* If you have the luxury of knowing, in advance, that a family member is going to be away during this time, shop in advance and hide it all in a bucket until they need it. Your absent family member could leave a note in the bucket giving their best pieces of advice for the first day of school or something funny that happened to them at school when they were younger.

* Before leaving to go shopping ask they to make a list with three columns – Must Have/Would Make Life Easier/Luxuries. This will give them and you some perspective.

* Let your children know well in advance what stores you intend on going to and what the budget is.

* If you want to avoid taking your children, ask a friend to trade with you. You’ll take their kids while they go and they’ll take yours while you go. It will be faster, you’ll get what they need and you can even take a few moments to wonder around the store in peace and quiet.

* Let the school know of up-coming, current or lengthy absences of a significant family member. It will also be important to let the school know how your child handles stress and absence. It is also extremely important that you let the teachers and school know about when your family member is returning as that can bring change and stress too.

* Know your child’s teachers – whether your children are in Kindergarten, middle school or high school you should make a point of knowing the names and contact information of your child(ren)’s teachers. Your kids need to know that you can get in touch with them easily and it will be important for you to keep them up to date with what is happening in your household (ex. absences, deployments, re-integration, moves, etc.).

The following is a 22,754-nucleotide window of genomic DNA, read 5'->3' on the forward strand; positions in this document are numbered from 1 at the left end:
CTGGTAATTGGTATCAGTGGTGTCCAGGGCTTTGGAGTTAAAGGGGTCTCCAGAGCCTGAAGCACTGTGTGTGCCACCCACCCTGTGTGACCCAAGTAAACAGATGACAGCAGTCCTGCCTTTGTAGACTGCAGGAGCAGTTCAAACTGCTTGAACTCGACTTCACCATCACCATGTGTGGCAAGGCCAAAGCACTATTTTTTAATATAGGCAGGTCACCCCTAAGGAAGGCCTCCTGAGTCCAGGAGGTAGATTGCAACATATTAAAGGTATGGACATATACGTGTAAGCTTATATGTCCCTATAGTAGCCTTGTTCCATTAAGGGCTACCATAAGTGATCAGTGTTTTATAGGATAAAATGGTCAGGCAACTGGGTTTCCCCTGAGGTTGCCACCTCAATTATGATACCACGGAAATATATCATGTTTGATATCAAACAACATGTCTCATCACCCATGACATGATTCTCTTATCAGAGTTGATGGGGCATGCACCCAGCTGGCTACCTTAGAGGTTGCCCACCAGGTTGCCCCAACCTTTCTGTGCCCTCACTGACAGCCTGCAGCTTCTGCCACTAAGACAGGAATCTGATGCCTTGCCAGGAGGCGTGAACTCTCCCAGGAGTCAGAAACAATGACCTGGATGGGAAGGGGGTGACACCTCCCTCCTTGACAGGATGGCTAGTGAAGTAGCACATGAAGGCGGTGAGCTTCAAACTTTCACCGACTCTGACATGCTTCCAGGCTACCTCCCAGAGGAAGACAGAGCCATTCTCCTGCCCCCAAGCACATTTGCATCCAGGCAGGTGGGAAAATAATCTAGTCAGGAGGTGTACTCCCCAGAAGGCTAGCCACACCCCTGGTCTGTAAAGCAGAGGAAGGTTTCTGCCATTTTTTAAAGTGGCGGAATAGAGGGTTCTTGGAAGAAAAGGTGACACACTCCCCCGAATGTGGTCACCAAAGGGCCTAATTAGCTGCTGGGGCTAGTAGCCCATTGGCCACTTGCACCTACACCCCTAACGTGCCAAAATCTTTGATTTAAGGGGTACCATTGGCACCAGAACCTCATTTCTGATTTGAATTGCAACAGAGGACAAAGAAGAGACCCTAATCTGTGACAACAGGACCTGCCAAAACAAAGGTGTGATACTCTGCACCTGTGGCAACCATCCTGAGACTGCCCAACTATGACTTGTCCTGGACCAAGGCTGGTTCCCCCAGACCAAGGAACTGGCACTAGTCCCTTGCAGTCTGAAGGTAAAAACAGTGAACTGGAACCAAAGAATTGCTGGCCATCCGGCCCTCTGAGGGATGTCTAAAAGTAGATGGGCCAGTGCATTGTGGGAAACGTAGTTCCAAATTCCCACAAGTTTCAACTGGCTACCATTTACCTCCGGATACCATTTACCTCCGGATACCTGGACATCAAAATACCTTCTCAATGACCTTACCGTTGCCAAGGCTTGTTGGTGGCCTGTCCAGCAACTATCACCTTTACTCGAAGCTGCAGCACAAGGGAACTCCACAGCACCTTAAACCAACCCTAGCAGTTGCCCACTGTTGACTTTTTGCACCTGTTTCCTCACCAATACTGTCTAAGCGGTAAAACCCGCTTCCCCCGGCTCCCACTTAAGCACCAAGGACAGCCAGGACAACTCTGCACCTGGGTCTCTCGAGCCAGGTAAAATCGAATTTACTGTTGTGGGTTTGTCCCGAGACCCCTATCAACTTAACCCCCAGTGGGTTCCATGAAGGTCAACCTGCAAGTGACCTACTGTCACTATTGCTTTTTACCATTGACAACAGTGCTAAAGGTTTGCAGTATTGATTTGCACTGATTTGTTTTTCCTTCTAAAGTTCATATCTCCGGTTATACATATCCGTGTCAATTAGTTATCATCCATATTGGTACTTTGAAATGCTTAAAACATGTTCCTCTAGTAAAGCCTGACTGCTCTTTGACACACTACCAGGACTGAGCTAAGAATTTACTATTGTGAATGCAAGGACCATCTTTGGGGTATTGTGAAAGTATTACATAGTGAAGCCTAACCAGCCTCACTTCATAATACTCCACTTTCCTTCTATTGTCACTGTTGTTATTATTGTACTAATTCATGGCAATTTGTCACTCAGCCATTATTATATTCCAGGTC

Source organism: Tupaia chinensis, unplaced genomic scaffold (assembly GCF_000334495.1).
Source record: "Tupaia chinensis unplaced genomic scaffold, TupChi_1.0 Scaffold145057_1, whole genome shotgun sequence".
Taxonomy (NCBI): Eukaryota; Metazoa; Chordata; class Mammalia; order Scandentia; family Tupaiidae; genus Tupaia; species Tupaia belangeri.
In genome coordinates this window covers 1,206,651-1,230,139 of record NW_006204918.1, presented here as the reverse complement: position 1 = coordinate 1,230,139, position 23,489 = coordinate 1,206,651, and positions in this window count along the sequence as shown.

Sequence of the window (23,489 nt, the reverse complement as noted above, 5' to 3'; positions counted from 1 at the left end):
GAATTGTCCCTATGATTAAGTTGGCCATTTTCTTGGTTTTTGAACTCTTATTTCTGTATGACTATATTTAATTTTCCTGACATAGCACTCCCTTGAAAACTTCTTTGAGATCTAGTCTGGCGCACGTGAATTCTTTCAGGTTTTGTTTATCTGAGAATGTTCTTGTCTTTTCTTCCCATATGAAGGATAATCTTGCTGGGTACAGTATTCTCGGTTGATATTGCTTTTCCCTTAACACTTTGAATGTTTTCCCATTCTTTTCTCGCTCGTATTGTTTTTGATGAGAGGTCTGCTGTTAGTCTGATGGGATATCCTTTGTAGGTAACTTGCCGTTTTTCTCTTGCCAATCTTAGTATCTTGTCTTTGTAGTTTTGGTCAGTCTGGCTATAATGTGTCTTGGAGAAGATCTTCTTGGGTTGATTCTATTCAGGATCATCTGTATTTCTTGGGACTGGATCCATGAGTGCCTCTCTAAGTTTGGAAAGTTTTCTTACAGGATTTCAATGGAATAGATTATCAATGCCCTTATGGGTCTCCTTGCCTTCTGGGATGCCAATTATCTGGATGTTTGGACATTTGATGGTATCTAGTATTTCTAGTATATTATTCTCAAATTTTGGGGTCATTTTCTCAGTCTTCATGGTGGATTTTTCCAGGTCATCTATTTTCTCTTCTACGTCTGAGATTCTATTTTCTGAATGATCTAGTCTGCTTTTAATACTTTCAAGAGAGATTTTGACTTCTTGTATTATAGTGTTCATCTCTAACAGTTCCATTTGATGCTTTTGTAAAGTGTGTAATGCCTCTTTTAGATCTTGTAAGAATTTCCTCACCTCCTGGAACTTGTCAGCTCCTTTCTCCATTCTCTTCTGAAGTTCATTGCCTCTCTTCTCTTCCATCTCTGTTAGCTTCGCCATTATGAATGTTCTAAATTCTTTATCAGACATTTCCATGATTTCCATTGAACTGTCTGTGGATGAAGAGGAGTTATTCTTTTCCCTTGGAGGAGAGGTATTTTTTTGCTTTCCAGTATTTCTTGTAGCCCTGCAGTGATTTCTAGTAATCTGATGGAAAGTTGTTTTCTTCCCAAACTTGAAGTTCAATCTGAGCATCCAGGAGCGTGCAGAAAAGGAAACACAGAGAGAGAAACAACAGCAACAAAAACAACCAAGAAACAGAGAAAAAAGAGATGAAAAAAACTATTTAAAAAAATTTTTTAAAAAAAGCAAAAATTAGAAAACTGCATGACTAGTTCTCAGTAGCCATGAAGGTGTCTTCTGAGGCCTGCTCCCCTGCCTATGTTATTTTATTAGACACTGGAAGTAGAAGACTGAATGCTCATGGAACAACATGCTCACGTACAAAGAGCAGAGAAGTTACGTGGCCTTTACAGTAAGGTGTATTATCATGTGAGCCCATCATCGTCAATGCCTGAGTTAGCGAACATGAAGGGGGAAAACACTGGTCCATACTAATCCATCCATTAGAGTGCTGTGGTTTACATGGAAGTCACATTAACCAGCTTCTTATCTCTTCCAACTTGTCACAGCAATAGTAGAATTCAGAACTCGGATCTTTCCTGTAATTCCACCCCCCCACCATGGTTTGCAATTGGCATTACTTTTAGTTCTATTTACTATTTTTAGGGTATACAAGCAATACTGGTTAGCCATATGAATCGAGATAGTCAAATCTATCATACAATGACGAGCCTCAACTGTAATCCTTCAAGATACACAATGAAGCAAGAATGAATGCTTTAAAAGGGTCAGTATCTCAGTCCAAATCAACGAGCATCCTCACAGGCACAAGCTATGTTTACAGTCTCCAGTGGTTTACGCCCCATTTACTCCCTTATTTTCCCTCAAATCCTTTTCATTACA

* When you have an absent family member contact information also needs to be changed at the school (One of my children was hurt of the play ground and it took them over 20mins to get in touch with me as they had been trying to get in touch with my husband – he was in Afghanistan!). Ask someone to be the second contact while your family member is away and then send in a letter to the school with that information.

* There are also excellent books for younger students that you can read in advance of school starting to help reduce the anxiety (The Kissing Hand and The Invisible String).

* If you are starting a new school and your child has additional medical needs or academic information that it would be helpful for the school to have, make a copy and drop it off the week before school starts (all school offices are open one week prior to the first day of school)

* If your child has allergies or medication that will potentially need to be administered at the school, go online and get the forms you will need and ensure you have the right people signing and authorizing them (schools often need a family doctor to sign off on them)

There is something magical about the beginning of the school year and the ‘back to school frenzy’ although it can be an exhausting ride. Ask for help and try to make it as fun and stress free as possible for everyone. Check with your military resource or your base social workers to see what they are offering in terms of support and/or resources too.

For more information about our tips, books and resources, go to: www.whileyouwereaway.org